Saints Row: The Third Remastered (PS4) - ReviewPaul Broussard , posted on 30 May 2020 / 665 Views
Remastered season continues with 2011 sandbox hit Saints Row: The Third getting the update treatment. After the somewhat disappointing definitive edition for Saints Row 4, Volition looks to improve on its remastering efforts with the third game in the Saints Row series. As it turns out, second time may be the charm, because this is a noticeable graphic upgrade on what came before, and a release worthy of wearing the remastered label.
Saints Row: The Third kicks off with the Saints gang, fresh from having taken full control of the city of Stillwater previously, finding their influence wrested away when a new faction, the Syndicate, comes in and buys off everyone that the Saints were paying money to control. The Saints aren’t about to let that stand, however, and you, the boss (who in my case was Hulk Hogan with a zombie voice), have to take charge of your team and conduct a series of increasingly bizarre missions in order to take the fight to the Syndicate on their home turf of Steelport and rest influence back.
If it wasn’t apparently obvious by this point, The Third’s story doesn't take itself particularly seriously. The game starts with a helicopter aided bank robbery and has the player skydiving while firing machine guns by the end of the introductory act, and things only get crazier from there. Despite this, The Third still manages to somewhat ground itself. Widely considered to be the “sweetspot” of Saints Row tone, The Third is the Saints Row game where the series really started to shift from Grand Theft Auto lookalike to full blown Grand Theft Auto parody, before Saints Row 4 went completely off the deep end. So most of the story and gameplay elements are at least partially founded in reality, in contrast with 4’s alien weaponry and superhuman abilities courtesy of spending the whole game in a computer simulation.
And being a parody of GTA, that probably is the best comparison for The Third’s gameplay. The player’s presented with a big, open sandbox that they’re free to roam around in, with story missions that put the player in a more linear structure. Moment to moment gameplay mostly switches between third person shooting and driving, both of which are perfectly functional. Players can acquire upgrades throughout the game to make their character stronger, faster, tankier, etc., which provides some room for creativity.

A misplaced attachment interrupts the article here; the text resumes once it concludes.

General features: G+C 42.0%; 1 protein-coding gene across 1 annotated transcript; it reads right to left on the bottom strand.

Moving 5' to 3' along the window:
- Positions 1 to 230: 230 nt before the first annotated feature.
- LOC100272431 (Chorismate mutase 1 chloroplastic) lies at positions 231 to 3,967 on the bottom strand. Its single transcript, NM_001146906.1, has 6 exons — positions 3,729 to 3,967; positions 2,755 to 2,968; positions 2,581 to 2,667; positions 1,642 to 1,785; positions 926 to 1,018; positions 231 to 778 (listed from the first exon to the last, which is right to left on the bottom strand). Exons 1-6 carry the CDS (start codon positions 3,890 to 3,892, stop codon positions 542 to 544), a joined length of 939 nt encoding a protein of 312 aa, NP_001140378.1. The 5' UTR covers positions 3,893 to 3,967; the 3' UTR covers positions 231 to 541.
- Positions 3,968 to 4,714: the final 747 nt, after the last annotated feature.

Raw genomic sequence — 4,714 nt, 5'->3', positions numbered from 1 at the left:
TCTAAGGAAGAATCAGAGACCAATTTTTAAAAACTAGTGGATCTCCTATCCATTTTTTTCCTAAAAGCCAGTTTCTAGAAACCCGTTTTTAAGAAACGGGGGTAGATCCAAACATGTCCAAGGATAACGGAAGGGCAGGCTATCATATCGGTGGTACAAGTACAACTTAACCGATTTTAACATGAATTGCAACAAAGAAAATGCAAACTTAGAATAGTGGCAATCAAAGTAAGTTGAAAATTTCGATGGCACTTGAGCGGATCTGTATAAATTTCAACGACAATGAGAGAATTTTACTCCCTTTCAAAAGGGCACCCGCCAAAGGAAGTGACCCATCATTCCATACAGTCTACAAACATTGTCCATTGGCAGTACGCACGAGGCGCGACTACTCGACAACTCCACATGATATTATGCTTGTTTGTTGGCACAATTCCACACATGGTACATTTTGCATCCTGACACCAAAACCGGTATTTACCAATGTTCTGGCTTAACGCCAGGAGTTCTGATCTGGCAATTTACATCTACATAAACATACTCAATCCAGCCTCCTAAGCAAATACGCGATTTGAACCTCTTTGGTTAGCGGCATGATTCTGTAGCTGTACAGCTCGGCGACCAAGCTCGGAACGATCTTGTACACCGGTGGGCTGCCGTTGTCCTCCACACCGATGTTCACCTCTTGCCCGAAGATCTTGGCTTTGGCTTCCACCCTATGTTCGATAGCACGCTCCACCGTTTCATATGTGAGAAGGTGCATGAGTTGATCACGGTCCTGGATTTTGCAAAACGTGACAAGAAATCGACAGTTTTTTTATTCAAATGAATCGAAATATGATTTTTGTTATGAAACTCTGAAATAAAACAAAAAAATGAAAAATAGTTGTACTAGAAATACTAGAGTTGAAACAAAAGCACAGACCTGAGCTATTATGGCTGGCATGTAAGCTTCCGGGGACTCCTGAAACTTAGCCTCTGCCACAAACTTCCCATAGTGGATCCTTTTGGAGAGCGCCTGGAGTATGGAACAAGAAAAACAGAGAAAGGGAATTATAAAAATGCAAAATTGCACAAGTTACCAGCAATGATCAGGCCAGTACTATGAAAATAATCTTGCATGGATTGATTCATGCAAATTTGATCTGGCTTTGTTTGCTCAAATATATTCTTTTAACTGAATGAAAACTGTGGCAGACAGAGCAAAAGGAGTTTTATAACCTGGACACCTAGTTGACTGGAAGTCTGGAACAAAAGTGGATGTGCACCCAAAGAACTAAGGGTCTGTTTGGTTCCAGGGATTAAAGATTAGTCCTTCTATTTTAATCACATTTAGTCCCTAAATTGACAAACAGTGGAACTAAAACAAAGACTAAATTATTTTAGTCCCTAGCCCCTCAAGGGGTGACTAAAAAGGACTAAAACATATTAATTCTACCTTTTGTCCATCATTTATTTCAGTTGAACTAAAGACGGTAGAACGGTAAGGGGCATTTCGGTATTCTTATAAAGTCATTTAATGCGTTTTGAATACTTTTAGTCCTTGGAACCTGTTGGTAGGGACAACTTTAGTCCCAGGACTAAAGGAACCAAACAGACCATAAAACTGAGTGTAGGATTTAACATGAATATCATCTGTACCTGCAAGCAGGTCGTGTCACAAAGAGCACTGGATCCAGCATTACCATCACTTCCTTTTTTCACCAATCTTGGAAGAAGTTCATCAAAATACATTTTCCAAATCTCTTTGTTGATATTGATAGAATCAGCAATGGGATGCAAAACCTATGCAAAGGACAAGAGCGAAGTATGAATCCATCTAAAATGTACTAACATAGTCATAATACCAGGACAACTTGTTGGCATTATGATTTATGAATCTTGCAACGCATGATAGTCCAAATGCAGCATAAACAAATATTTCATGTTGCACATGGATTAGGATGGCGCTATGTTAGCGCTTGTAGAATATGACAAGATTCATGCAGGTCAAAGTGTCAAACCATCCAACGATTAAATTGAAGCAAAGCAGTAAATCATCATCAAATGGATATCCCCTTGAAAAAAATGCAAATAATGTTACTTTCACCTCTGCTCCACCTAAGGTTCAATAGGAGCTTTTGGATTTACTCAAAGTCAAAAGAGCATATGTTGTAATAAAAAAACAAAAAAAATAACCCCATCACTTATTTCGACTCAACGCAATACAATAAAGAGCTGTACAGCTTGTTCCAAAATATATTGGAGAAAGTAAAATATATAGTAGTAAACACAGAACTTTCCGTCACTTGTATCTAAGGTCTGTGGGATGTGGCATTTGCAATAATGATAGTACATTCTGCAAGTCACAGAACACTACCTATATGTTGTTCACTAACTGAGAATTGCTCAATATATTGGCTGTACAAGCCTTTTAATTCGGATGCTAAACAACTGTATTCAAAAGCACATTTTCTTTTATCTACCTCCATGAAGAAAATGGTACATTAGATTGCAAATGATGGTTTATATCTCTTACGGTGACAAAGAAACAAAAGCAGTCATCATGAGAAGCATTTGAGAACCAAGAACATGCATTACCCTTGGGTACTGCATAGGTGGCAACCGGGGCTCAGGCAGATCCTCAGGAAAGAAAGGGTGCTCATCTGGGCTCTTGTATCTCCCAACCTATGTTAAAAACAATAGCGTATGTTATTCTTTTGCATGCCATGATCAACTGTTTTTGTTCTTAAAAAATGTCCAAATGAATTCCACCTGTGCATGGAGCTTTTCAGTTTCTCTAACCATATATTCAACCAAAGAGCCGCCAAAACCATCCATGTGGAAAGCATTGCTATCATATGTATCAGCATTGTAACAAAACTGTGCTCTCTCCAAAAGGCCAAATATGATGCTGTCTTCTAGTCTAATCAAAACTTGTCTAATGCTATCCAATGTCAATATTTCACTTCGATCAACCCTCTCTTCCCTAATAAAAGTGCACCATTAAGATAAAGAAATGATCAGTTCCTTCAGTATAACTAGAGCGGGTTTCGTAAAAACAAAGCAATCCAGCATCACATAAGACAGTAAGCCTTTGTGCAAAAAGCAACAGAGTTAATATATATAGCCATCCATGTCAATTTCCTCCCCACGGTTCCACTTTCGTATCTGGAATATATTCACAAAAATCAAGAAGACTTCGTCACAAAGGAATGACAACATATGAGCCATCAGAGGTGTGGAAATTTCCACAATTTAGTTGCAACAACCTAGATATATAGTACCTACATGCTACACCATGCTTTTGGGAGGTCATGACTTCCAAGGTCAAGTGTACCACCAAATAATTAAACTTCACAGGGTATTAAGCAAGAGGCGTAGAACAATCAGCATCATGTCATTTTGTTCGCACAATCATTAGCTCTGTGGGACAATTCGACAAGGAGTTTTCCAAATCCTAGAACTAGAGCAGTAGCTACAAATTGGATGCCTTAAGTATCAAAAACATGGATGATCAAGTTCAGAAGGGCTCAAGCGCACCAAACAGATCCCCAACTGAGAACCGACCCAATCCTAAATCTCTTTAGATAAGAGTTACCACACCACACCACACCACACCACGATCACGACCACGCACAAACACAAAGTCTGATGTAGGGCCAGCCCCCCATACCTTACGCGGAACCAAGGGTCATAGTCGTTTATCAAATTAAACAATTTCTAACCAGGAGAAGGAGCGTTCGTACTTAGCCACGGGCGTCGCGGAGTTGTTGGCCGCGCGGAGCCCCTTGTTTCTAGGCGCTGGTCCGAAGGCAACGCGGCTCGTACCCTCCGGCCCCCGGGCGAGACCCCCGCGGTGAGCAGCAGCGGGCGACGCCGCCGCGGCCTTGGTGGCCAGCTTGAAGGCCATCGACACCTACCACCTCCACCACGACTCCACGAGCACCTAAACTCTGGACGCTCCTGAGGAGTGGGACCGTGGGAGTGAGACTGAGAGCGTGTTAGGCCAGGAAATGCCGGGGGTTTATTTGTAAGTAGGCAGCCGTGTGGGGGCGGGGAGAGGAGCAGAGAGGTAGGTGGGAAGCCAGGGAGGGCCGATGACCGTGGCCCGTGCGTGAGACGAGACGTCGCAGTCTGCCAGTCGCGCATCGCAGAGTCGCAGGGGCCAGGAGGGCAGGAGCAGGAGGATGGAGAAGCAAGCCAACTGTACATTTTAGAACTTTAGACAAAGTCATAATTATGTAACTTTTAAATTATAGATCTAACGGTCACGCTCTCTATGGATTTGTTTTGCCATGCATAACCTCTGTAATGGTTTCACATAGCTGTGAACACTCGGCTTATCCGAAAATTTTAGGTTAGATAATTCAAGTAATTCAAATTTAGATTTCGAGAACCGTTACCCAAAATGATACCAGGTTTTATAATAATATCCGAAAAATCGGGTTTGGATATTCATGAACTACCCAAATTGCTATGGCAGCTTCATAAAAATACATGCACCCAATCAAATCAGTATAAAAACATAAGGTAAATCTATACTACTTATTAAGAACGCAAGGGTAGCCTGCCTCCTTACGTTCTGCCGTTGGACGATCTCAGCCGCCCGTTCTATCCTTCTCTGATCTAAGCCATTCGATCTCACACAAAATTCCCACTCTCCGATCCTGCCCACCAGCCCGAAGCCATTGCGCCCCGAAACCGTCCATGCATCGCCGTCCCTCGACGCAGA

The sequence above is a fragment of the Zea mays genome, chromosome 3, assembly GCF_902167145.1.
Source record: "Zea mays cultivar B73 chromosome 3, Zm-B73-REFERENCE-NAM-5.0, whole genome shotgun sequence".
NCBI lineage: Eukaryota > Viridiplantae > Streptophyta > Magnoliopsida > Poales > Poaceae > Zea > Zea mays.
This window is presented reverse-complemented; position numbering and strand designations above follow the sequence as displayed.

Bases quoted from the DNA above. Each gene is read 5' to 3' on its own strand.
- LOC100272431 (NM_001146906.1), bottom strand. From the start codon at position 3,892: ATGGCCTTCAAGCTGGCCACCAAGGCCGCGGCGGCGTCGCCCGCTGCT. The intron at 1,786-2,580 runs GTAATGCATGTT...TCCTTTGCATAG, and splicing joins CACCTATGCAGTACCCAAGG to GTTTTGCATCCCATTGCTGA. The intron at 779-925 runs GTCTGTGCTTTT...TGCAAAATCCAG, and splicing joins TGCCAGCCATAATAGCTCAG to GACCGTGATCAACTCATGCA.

The most notable gameplay distinction is in the mission structure of The Third, which still holds up quite well today. The winning ingredient is that The Third remembers that it’s still a crazy, over the top action spectacle above all else. Saints Row isn’t particularly concerned with having its players be stealthy or demonstrating they can escape angry gunmen, and as a result the story missions are far more organic and aren’t as easy to suddenly fail as, say, some of GTA V’s heists, and are actually still fun to play, unlike a lot of GTA IV’s awful shopping/dating missions. The missions fit in much more naturally with the tone of the game, and it’s surprisingly easy to get absorbed into again all these years later.
That said, not everything about The Third has aged particularly well. No notable gameplay changes have been made from the original title to now, which means that movement is still more than a little clunky at times and many guns still lack the “oomph” necessary to make them satisfying. Perhaps most annoying of all is the return of the far too limiting sprint meter (at least until you get the upgrade to remove it), whose inclusion in a game about ridiculous over the top spectacle made no sense in 2011 and makes even less sense now.
The technical aspects of The Third: Remastered are where this updated version really shines through, however. Far too many games recently have simply slapped the term “remastered” on their title with little effort to actually update anything, but The Third Remastered genuinely earns the name by looking exceptionally good for an updated version of a 7th gen title. This is far more than a simple resolution buff; plenty of textures have been polished or outright replaced for better ones, lighting has been changed and looks substantially better, character models are all redone and vastly improved, and there’s an extra level of detail included that’s exceptionally rare to see in a remaster. Probably as a result of this, the loading times are pretty bad at some points, unfortunately. I often found myself waiting upwards of 15-20 seconds for the game world to load in or when moving between cutscene and gameplay. It’s not the biggest deal in the world, and may not even be an issue at all on PC, but it is a minor annoyance on the PS4.
The ultimate question that any Remaster has to answer, though, is whether it’s worth purchasing again. At a $40 price point, this represents much better value than most remasters, especially if you’re interested in the chance to experience The Third in a much better looking Steelport and all of the zany characters that come with. Those expecting gameplay updates to come with their remasters, however, will be out of luck. Meanwhile, new players who are intrigued should have no real qualms about picking this up, as it's easily the definitive version of The Third.
This review is based on a digital copy of Saints Row: The Third Remastered for the PS4, provided by the publisher.
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